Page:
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How to Use Hidden Browser Window Controls


ChromeOS users, learn how to use these hidden browser window controls, and find out why you’ll want to use them.

ChromeOS offers several ways to efficiently position windows, which means for many purposes you won’t need to manually move or resize browser windows or Android apps. The controls let you rapidly make a window full screen, half-screen, partial screen or float in front of other windows. While these controls work for all browser windows, not all Android apps resize smoothly. If you use Android apps, you’ll need to experiment to learn which ones you can position and size as desired.

The sections below cover different ways to control ChromeOS windows on your Chromebook, followed by common uses for each configuration.

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How to select a window position on ChromeOS

Your Chromebook lets you control browser or app positioning with a dedicated key, a combination of keys, drag-and-drop snap controls and a somewhat hidden positioning option.

1. Dedicated ChromeOS full-screen key

Use the ChromeOS full-screen key to make a window or app full screen (Figure A). Tap again to return to the prior window placement.

Figure A

Make a window or app full screen with a tap of the full-screen key on a Chromebook keyboard.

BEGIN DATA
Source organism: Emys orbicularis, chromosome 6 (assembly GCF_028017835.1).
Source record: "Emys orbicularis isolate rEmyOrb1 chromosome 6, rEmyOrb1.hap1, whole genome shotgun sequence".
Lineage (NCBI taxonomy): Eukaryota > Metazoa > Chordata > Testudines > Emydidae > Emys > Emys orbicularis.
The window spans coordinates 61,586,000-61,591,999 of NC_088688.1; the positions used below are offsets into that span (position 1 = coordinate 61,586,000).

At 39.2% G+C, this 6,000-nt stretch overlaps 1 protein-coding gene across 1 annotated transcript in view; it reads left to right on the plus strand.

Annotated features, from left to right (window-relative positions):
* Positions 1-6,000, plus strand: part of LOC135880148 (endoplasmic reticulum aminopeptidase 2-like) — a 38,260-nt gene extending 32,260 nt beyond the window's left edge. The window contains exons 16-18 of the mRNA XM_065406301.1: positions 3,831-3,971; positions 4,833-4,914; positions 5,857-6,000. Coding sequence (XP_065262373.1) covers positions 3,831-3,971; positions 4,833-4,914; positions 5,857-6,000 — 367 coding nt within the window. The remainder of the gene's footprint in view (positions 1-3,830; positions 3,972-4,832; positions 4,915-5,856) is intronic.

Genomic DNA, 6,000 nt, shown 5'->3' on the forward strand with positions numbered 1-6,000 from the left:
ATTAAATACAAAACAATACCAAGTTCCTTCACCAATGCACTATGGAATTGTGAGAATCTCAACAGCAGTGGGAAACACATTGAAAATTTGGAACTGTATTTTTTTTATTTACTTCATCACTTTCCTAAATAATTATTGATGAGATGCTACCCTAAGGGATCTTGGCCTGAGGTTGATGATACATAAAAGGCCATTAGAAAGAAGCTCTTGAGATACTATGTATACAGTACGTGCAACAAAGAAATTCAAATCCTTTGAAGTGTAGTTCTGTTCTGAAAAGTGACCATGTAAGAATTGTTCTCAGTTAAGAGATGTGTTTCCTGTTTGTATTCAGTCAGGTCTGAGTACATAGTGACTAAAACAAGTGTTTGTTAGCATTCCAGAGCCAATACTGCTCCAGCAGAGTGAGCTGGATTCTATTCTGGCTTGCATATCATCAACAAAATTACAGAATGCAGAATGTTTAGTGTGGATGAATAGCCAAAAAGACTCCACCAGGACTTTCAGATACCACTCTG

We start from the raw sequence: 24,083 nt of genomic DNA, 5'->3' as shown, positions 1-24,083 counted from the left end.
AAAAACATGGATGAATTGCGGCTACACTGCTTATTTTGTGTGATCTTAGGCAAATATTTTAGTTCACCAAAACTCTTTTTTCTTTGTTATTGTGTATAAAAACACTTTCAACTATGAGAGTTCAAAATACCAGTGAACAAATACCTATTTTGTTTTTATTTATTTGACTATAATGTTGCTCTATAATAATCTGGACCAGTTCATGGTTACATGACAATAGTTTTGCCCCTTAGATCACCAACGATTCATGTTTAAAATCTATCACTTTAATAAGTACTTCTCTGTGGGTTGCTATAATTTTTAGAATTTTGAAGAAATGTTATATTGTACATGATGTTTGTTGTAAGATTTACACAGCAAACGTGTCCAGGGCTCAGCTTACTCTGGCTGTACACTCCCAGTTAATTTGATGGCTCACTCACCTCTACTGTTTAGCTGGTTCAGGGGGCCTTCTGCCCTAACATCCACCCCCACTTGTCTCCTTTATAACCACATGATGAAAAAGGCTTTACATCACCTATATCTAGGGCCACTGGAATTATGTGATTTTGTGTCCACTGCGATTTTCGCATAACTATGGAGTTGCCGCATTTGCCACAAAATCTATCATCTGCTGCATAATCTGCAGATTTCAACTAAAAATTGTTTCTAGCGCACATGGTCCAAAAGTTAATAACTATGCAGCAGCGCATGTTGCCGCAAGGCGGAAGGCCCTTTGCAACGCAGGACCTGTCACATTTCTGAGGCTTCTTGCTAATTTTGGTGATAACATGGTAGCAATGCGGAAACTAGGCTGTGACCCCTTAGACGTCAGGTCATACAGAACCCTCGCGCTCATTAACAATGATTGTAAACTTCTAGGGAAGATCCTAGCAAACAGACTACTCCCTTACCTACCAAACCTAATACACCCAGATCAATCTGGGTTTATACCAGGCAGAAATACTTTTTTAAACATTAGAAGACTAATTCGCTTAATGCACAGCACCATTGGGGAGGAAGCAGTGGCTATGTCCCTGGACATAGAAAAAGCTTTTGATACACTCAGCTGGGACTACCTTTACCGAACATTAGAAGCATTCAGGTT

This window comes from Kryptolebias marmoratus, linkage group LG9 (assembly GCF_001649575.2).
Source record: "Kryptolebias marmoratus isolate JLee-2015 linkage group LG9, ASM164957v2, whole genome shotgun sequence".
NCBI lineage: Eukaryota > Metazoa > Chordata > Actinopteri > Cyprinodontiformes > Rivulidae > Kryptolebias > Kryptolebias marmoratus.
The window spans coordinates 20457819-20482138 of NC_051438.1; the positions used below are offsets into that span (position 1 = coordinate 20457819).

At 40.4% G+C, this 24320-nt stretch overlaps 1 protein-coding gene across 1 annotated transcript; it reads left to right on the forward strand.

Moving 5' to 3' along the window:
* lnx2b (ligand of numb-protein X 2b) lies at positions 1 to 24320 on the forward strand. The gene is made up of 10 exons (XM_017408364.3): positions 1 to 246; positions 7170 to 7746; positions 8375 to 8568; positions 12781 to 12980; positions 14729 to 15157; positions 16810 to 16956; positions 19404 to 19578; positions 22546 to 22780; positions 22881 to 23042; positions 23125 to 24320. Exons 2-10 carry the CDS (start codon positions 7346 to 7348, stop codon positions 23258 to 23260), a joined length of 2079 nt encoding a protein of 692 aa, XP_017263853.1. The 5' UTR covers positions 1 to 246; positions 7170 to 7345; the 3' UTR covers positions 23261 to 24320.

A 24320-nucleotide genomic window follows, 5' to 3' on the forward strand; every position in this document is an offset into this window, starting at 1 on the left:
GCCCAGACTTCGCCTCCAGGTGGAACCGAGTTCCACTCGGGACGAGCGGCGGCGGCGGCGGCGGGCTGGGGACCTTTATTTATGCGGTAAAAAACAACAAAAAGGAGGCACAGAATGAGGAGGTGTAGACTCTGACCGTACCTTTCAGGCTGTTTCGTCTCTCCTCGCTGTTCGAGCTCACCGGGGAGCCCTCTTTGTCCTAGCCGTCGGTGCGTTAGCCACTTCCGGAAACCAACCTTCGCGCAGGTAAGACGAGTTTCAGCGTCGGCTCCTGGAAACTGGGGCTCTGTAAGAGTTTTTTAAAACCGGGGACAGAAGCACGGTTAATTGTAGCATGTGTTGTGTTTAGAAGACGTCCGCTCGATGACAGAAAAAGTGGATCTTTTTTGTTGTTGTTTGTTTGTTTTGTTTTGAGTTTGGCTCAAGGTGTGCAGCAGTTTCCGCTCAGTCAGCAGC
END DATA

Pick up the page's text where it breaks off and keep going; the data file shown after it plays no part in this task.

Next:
Make a window or app full screen with a tap of the full-screen key on a Chromebook keyboard. Image: Andy Wolber/TechRepublic

2. Keyboard controls

Press alt+[ to snap a window to the left half of the screen, or alt+] to snap a window to the right half of the screen (Figure B).

Figure B

Hold alt+[ or alt+] to snap the selected window to the left half or right half of the screen, respectively.
Hold alt+[ or alt+] to snap the selected window to the left half or right half of the screen, respectively. Image: Andy Wolber/TechRepublic

3. Window drag-and-drop

Place your cursor anywhere in the empty space in a browser tab (e.g., between the + symbol to add a new tab and the down-arrow that allows you to search tabs), click and then drag the window to the extreme left or right side of the screen (Figure C, top and lower left). Release when a shadowed gray area appears, and the window will resize to fill the selected half of the screen (, lower right).

Figure C

Select anywhere in the empty space of a window (e.g., the area of the red rectangle), then drag the window to the side of the screen until the gray portion displays. Release, and the window snaps to the left-side, as shown in the lower right.
Select anywhere in the empty space of a window (e.g., the area of the red rectangle), then drag the window to the side of the screen until the gray portion displays. Release, and the window snaps to the left-side, as shown in the lower right. Image: Andy Wolber/TechRepublic